We had another IEP meeting for Anthony, and I am relieved we came out with a plan I am excited about.
Last spring, I had rejected Anthony’s IEP plan and took him into Children’s Hospital for their full learning disabilities program testing. After two and a half years with the same type of services (language and reading pull outs 2-3 times a week) on his IEP and no visible improvement, I was tired of the black and white meetings.
Once I entered the world of autism with Aidan, it really opened my eyes to what it takes to advocate for your special needs children. Prior to last years IEP meeting I always blindly trusted the school system. Big Mistake! Don’t get me wrong, Anthony’s teachers have all been remarkable, especially his SPED teachers. However they don’t get to make all the decisions on what services your child gets, there’s a bunch of people behind the scenes who may in fact care about what your child needs as a student but its also there responsibility to care about the schools budget.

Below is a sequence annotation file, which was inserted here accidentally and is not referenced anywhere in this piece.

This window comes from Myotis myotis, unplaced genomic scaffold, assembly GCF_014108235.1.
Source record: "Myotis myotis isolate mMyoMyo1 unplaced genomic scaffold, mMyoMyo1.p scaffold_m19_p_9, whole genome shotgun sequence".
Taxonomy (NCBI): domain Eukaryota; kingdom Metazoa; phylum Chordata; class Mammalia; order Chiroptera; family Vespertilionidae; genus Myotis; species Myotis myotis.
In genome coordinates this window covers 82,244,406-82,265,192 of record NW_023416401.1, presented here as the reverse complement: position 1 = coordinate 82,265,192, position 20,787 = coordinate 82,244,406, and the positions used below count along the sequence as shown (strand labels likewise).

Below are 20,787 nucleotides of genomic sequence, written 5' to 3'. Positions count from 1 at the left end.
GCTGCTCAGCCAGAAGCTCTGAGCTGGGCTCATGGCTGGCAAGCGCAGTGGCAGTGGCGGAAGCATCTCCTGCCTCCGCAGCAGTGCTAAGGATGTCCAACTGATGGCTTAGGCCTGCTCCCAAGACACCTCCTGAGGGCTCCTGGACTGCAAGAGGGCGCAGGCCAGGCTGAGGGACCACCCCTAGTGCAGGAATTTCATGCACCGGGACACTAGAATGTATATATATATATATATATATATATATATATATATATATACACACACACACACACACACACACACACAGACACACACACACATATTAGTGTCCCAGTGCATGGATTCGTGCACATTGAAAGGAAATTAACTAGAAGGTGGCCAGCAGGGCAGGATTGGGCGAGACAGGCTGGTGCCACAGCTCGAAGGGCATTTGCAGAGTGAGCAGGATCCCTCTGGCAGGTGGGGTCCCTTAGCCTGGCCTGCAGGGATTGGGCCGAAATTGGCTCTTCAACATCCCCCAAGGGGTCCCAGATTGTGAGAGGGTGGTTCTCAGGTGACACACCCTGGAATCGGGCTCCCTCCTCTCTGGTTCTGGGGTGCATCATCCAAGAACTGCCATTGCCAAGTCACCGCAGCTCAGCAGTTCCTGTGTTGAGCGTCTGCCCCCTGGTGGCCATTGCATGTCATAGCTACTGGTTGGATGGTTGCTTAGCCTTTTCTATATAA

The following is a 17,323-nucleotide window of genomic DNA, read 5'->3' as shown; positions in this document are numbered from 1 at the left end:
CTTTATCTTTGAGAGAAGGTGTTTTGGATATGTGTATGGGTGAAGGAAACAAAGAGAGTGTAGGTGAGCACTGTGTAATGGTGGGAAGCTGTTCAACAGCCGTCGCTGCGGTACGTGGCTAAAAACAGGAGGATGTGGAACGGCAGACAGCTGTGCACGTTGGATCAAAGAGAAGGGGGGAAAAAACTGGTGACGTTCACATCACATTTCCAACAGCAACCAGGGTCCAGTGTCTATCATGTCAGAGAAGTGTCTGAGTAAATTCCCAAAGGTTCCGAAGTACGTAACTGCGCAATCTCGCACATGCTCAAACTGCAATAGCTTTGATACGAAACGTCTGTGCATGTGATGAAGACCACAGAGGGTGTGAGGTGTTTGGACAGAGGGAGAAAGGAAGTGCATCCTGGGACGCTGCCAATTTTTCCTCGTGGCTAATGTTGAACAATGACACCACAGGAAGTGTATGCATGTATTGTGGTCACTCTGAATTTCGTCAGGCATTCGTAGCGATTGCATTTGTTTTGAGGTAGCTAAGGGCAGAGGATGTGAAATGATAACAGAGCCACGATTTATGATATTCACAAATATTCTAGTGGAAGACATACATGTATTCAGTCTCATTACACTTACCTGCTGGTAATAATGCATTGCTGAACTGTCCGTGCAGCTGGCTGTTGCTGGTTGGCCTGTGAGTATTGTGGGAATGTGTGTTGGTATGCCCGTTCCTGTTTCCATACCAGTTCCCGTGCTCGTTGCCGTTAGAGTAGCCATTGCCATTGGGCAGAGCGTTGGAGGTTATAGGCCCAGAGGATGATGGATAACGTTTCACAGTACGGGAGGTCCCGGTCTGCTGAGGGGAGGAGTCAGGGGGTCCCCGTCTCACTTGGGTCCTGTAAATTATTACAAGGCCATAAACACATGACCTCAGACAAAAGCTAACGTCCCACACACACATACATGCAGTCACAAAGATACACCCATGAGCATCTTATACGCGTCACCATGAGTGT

Last year when I brought his education up to some teacher friends I was told “the squeaky wheel gets the goods” another words, if you don’t push for what you think your child needs, there’s a good chance you’ll get jumped over to the parent who’s making a fuss. Well it definitely feels like I’ve become the squeakiest wheel in the city with the 3 kids.
The testing revealed that Anthony has a severe language disorder that will not improve with the education plan that the school had continued to lay out. Anthony needed a smaller, language based program, comparable with an ESL classroom but in a sped setting.
When we reconvened last week, I was pleasantly surprised that the school already had their language class room’s teacher in the meeting and a plan to put Anthony into the program for a majority of the day. I also instantly fell in love with how well his new language teacher advocated for him. By the end of the meeting she had gotten him more services than I had even planned for.
All in all I am excited for this year because understanding fully what the issue is and having the right service plan in place gives me great hope that he will be able to catch up to his peers.